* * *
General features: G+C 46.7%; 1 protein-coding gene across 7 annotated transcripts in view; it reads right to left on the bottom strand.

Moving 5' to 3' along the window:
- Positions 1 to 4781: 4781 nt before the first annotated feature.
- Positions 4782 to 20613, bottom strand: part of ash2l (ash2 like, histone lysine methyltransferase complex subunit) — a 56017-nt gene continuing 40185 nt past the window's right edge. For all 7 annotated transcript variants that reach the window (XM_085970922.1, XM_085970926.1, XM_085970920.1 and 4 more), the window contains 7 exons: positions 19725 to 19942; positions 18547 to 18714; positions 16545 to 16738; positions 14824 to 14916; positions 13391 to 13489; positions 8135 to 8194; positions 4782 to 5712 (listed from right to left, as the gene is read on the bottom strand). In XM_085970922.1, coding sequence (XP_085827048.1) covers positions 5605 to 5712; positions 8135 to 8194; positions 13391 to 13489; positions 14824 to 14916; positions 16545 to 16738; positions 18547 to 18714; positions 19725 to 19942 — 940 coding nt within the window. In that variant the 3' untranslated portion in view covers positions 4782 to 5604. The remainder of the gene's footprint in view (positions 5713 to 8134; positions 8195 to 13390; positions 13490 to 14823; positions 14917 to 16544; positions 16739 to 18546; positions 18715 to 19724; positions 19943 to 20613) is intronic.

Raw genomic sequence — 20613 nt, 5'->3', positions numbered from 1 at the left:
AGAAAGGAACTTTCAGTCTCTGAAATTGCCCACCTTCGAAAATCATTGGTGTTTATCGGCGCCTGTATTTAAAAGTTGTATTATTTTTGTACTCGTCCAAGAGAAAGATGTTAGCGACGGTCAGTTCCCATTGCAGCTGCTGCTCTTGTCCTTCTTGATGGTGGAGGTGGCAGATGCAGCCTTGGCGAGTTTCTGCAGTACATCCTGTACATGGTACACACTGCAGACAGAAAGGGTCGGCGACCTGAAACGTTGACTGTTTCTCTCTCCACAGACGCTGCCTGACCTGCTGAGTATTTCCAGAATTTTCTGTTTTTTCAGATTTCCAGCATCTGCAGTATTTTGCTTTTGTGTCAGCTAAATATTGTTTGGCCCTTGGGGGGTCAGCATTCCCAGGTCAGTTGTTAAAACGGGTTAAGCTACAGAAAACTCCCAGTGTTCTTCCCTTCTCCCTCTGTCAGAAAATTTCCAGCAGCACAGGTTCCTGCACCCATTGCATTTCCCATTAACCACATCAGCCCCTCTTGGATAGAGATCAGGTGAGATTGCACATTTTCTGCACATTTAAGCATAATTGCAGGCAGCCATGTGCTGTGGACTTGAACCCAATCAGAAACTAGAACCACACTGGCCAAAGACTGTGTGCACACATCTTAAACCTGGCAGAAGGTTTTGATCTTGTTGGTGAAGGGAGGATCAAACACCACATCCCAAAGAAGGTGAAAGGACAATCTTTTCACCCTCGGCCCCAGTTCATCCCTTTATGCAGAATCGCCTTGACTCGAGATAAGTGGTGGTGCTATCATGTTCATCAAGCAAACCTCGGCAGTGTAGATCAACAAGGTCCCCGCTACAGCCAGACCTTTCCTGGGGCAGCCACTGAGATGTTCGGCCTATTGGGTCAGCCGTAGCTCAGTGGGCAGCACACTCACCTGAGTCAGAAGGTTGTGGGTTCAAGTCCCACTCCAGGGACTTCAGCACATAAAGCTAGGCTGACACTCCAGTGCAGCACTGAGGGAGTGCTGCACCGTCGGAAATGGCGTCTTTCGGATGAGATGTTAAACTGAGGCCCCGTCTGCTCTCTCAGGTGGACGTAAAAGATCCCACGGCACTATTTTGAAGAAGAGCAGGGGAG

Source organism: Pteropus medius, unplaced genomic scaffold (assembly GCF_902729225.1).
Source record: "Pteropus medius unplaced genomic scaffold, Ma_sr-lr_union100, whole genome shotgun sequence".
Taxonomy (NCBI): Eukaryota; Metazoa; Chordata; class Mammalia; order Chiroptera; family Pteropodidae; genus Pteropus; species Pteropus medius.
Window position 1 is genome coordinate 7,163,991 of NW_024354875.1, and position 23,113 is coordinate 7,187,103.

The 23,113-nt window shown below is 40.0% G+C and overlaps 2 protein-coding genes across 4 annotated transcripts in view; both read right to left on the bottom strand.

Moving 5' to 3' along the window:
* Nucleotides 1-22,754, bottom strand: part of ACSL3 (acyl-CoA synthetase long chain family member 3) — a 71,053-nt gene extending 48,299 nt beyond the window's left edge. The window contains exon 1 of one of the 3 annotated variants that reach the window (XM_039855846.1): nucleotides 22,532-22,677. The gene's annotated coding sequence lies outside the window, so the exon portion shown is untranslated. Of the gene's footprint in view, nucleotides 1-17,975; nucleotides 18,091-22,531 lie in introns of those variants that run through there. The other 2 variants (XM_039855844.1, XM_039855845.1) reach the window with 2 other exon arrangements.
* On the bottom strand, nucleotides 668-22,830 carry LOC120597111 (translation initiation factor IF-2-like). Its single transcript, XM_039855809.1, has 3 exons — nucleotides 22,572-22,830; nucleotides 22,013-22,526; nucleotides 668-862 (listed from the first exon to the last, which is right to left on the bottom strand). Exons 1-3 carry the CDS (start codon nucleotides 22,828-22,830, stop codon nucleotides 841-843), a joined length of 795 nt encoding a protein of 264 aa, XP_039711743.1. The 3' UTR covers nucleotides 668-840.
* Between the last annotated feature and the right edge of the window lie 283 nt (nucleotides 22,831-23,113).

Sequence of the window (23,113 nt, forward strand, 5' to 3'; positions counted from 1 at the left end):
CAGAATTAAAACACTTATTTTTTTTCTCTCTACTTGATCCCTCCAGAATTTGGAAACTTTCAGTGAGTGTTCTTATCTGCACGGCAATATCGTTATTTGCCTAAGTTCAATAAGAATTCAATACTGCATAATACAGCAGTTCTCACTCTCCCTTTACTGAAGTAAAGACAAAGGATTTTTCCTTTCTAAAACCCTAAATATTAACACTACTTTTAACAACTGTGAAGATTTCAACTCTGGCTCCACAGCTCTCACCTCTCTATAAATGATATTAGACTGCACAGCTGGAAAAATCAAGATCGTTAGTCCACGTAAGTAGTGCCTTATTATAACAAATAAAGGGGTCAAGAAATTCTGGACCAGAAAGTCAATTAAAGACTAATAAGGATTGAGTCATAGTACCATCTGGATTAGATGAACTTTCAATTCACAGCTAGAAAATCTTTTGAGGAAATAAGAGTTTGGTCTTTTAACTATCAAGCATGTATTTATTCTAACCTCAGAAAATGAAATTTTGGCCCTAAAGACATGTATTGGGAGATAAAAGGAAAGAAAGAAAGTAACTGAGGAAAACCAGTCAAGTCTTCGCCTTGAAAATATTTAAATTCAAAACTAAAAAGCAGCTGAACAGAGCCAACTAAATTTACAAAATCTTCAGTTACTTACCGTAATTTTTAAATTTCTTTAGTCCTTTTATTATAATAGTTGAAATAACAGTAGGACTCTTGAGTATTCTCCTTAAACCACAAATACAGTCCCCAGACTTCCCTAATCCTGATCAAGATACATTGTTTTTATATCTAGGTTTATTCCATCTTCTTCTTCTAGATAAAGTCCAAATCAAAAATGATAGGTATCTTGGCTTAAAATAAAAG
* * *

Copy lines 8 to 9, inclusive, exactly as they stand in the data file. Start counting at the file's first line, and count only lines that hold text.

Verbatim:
Source record: "Pteropus medius unplaced genomic scaffold, Ma_sr-lr_union100, whole genome shotgun sequence".
Taxonomy (NCBI): Eukaryota; Metazoa; Chordata; class Mammalia; order Chiroptera; family Pteropodidae; genus Pteropus; species Pteropus medius.